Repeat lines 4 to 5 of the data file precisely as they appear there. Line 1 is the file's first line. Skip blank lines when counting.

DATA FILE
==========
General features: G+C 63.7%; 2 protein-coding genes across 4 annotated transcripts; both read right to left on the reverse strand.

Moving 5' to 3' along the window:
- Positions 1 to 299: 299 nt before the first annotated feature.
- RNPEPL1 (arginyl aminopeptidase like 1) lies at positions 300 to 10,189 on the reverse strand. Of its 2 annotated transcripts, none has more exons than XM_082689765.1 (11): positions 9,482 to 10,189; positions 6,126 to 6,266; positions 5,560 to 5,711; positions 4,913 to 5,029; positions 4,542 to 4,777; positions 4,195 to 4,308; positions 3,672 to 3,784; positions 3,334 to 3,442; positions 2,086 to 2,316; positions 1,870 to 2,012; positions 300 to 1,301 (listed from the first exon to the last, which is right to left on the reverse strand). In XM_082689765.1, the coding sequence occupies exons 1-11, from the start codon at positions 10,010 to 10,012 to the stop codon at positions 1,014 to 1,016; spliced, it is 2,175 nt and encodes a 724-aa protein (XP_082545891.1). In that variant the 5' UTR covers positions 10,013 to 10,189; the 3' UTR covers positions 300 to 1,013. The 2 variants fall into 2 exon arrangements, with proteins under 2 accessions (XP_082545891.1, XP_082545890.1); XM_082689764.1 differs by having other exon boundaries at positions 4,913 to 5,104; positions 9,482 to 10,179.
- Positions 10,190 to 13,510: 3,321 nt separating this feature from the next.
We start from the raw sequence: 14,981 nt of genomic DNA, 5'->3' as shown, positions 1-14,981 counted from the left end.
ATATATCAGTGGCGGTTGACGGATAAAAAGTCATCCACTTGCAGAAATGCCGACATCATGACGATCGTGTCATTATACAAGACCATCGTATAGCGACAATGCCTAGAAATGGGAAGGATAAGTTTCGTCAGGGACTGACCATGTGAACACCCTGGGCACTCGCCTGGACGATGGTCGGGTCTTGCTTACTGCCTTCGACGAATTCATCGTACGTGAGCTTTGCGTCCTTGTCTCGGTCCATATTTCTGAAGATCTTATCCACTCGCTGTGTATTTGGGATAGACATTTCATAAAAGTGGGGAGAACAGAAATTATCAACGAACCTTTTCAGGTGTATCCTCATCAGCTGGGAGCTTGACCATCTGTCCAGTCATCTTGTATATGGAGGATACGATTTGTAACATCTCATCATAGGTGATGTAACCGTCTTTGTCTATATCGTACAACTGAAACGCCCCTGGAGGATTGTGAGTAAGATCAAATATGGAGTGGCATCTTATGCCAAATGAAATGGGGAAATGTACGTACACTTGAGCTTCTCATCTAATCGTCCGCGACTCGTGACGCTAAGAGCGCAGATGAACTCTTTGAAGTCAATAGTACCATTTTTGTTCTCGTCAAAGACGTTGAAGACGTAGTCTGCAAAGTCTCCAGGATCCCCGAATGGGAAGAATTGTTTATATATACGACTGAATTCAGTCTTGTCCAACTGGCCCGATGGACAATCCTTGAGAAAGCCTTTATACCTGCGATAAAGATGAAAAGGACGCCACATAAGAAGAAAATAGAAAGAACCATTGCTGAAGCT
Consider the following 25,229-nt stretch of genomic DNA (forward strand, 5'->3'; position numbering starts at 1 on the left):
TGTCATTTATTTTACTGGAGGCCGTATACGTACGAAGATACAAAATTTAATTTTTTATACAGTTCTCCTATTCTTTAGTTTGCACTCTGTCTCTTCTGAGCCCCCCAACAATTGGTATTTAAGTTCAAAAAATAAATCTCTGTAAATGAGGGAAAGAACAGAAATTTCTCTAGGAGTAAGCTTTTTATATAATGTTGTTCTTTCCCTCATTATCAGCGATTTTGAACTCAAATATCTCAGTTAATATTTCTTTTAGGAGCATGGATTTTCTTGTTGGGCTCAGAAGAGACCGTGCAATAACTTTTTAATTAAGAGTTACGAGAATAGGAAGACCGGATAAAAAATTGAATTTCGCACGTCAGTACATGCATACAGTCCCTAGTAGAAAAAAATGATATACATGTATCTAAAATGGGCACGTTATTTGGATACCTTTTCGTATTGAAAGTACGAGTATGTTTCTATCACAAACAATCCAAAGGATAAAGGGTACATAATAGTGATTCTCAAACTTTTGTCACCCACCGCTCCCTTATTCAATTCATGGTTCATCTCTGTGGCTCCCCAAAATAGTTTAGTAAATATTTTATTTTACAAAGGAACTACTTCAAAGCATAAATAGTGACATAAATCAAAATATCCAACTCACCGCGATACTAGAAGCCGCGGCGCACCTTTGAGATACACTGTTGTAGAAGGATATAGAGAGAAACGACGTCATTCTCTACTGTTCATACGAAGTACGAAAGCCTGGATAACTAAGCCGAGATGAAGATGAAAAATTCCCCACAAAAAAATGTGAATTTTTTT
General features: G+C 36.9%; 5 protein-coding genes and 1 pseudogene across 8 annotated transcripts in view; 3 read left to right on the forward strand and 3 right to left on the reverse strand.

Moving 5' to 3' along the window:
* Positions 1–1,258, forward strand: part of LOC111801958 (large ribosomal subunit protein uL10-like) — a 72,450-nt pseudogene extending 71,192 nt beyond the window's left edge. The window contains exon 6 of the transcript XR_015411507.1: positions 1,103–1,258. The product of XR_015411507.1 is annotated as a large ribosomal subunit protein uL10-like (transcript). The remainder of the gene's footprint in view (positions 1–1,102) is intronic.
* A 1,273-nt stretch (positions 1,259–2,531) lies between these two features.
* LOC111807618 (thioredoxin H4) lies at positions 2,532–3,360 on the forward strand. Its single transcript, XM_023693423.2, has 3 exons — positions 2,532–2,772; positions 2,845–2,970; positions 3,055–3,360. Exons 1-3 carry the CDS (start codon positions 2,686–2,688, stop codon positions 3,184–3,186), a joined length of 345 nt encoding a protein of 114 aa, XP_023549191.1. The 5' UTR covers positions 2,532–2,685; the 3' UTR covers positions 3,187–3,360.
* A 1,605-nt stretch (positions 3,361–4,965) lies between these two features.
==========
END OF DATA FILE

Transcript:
- RNPEPL1 (arginyl aminopeptidase like 1) lies at positions 300 to 10,189 on the reverse strand. Of its 2 annotated transcripts, none has more exons than XM_082689765.1 (11): positions 9,482 to 10,189; positions 6,126 to 6,266; positions 5,560 to 5,711; positions 4,913 to 5,029; positions 4,542 to 4,777; positions 4,195 to 4,308; positions 3,672 to 3,784; positions 3,334 to 3,442; positions 2,086 to 2,316; positions 1,870 to 2,012; positions 300 to 1,301 (listed from the first exon to the last, which is right to left on the reverse strand). In XM_082689765.1, the coding sequence occupies exons 1-11, from the start codon at positions 10,010 to 10,012 to the stop codon at positions 1,014 to 1,016; spliced, it is 2,175 nt and encodes a 724-aa protein (XP_082545891.1). In that variant the 5' UTR covers positions 10,013 to 10,189; the 3' UTR covers positions 300 to 1,013. The 2 variants fall into 2 exon arrangements, with proteins under 2 accessions (XP_082545891.1, XP_082545890.1); XM_082689764.1 differs by having other exon boundaries at positions 4,913 to 5,104; positions 9,482 to 10,179.
- Positions 10,190 to 13,510: 3,321 nt separating this feature from the next.